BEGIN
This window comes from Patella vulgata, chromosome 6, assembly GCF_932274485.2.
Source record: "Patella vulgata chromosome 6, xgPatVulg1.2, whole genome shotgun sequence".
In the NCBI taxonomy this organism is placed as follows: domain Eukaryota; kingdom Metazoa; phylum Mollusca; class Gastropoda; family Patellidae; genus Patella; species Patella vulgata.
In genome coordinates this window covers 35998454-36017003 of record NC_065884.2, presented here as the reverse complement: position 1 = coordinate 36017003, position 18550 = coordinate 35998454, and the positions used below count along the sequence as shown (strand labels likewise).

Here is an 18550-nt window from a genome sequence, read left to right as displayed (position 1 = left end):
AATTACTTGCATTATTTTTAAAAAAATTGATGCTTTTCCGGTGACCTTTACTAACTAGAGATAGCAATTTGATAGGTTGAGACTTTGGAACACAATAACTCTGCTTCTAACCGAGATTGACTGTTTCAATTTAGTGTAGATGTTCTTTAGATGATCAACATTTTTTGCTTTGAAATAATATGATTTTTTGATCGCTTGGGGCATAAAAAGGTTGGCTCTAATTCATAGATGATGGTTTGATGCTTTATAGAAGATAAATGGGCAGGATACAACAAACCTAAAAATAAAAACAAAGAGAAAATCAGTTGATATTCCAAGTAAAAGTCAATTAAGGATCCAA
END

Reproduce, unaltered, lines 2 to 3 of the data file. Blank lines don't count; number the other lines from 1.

Source record: "Patella vulgata chromosome 6, xgPatVulg1.2, whole genome shotgun sequence".
In the NCBI taxonomy this organism is placed as follows: domain Eukaryota; kingdom Metazoa; phylum Mollusca; class Gastropoda; family Patellidae; genus Patella; species Patella vulgata.